|WikiProject Aviation||(Rated Start-class)|
this is rubish. it is a poor attempt to describe the venturi effect. to start with venturi lived before the invention of human flight. while low pressure air flow has a very small effect in gliders (most of the lift being provided by thermals, it is nothing at all to do with powered flight ! planes can quite hapily fly upside down without being sucked towards the ground. wings are purely a control surface and handy place to put things such as the fuel and engines. --188.8.131.52 (talk) 11:51, 5 October 2011 (UTC)
channelwing-effect? please a better explanation!
to my mind the channelwing-effect is not well explained here, or I just don't understand it well... but please consider my questions and may be give an answer for somebody like me:
the basic idea is: „It's the speed of air, not the airspeed!“ (german: "Es ist die Geschwindigkeit der Luft, nicht die Geschwindigkeit in der Luft.") that means, that also a conventional airplane with nearly horizontal, straight airfoils develops a lot of up-lift when the engines are running full speed. so if you fix a conventional airplane horizontally and allow it only to move vertically it should lift off when there is sufficient air-stream generated by sufficient engines (preferably propellers whith their axis right in front of the wing creating an extended airstream; not jets detached below the wing). right?
now, what does the channelwing specifically do?
first thought: the "sucking"-force-vectors should be at a right angle to the wing. so if the airfoil follows a half-circle the more you get to the upper edge (where the horizontal part of the custerwing continues) the more horizontally the vectors run... so the less useful they are for vertical lift.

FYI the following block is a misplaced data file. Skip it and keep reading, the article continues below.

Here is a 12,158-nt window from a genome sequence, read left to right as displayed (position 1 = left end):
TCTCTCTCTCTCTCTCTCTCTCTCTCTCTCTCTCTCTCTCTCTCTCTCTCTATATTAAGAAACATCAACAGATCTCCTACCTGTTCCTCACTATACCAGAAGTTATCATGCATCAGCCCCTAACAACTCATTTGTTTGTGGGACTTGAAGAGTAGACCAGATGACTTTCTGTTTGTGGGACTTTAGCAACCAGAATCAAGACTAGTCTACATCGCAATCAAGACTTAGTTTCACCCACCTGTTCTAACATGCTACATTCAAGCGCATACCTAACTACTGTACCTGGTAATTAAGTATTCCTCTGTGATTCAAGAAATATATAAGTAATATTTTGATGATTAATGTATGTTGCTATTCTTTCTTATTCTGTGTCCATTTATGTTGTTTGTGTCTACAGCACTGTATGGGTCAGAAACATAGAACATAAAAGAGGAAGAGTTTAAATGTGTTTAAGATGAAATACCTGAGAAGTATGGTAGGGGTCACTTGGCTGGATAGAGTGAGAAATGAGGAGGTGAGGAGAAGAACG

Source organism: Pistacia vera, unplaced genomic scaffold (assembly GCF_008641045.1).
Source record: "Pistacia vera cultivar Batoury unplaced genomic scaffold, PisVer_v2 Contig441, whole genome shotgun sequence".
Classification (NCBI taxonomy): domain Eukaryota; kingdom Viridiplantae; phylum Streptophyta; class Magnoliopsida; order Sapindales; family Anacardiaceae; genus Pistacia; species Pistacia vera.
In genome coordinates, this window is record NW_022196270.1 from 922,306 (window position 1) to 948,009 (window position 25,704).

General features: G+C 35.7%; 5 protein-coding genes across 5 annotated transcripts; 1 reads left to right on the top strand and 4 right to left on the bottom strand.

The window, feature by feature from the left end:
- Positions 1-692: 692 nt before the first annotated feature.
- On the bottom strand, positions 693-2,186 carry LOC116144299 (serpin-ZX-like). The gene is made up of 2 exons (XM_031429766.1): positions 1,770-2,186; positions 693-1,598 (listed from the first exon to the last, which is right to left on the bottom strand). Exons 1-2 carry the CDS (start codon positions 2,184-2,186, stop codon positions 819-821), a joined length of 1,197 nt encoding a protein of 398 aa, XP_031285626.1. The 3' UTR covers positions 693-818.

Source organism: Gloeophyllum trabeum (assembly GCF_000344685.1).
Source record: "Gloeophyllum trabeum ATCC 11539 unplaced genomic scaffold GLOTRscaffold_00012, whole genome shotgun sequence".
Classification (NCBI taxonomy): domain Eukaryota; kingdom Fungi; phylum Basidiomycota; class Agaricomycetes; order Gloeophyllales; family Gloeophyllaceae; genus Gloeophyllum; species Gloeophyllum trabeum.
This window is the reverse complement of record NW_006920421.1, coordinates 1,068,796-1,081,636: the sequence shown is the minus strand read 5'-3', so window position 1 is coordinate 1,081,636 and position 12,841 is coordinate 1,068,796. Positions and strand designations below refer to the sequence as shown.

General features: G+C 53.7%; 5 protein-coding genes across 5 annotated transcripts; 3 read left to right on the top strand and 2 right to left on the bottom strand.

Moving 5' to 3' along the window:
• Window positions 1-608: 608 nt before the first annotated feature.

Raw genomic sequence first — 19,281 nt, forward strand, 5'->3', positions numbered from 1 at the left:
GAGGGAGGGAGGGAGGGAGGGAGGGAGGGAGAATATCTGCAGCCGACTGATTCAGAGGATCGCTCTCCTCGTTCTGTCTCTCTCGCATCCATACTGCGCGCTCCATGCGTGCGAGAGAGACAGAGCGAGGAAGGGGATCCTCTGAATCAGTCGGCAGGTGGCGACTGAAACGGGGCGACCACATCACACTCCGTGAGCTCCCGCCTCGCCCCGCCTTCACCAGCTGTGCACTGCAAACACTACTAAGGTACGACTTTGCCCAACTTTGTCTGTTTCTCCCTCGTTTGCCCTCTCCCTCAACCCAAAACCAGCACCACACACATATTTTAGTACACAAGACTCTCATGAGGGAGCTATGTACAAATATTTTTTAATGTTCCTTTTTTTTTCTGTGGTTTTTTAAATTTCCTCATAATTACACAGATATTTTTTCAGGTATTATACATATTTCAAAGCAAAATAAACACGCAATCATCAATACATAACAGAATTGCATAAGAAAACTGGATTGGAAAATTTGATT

so what may be the positive effect of the half-circle (which structurally is not very advantageous)? the thing that comes to mind is: it brings a longer part of the airfoil in contact with the high-speed-air-stream, which is round, than with a flat wing, because the a half-circle is longer than the diameter of a circle. and that seems to be advantageous, even if the half-circle is efficient only in the lower areas...
if a decisive component of the effect is to be that the propellor can not suck in air from below but just from above than I could also think of mounting a propellor above a flat wing right in the middle of it (or above the center of lift). so again with this aproach you do not catch the specific effect of the channelwing...